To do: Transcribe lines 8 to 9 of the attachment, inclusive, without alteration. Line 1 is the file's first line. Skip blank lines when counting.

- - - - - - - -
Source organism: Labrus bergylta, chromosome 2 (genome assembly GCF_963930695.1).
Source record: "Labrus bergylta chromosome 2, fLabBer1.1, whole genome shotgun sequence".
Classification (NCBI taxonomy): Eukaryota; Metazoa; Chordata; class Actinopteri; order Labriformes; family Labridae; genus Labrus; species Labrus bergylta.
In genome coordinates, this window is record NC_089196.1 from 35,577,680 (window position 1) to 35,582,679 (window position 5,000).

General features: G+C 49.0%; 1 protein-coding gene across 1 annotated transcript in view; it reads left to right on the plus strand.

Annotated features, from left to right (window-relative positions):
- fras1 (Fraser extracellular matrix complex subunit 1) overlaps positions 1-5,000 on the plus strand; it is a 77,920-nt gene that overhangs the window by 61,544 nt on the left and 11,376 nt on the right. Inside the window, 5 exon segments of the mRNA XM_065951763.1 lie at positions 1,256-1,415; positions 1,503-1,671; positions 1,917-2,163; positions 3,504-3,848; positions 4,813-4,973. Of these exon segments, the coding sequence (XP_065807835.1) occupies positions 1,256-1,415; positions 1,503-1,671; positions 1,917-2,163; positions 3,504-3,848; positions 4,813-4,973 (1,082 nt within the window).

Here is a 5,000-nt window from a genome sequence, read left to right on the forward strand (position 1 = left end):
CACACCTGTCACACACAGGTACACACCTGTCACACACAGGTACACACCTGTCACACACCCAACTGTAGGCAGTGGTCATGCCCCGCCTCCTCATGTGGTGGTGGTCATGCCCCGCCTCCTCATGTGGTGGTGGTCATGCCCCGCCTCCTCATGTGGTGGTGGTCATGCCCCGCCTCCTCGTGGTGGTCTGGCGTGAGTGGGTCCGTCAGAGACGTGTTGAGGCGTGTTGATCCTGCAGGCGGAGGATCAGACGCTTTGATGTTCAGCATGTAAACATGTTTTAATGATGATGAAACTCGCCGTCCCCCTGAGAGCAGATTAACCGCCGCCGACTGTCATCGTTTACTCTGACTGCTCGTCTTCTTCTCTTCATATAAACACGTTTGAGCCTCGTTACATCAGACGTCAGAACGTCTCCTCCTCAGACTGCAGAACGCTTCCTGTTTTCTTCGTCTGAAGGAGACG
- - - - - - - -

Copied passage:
Here is a 5,000-nt window from a genome sequence, read left to right on the forward strand (position 1 = left end):
CACACCTGTCACACACAGGTACACACCTGTCACACACAGGTACACACCTGTCACACACCCAACTGTAGGCAGTGGTCATGCCCCGCCTCCTCATGTGGTGGTGGTCATGCCCCGCCTCCTCATGTGGTGGTGGTCATGCCCCGCCTCCTCATGTGGTGGTGGTCATGCCCCGCCTCCTCGTGGTGGTCTGGCGTGAGTGGGTCCGTCAGAGACGTGTTGAGGCGTGTTGATCCTGCAGGCGGAGGATCAGACGCTTTGATGTTCAGCATGTAAACATGTTTTAATGATGATGAAACTCGCCGTCCCCCTGAGAGCAGATTAACCGCCGCCGACTGTCATCGTTTACTCTGACTGCTCGTCTTCTTCTCTTCATATAAACACGTTTGAGCCTCGTTACATCAGACGTCAGAACGTCTCCTCCTCAGACTGCAGAACGCTTCCTGTTTTCTTCGTCTGAAGGAGACG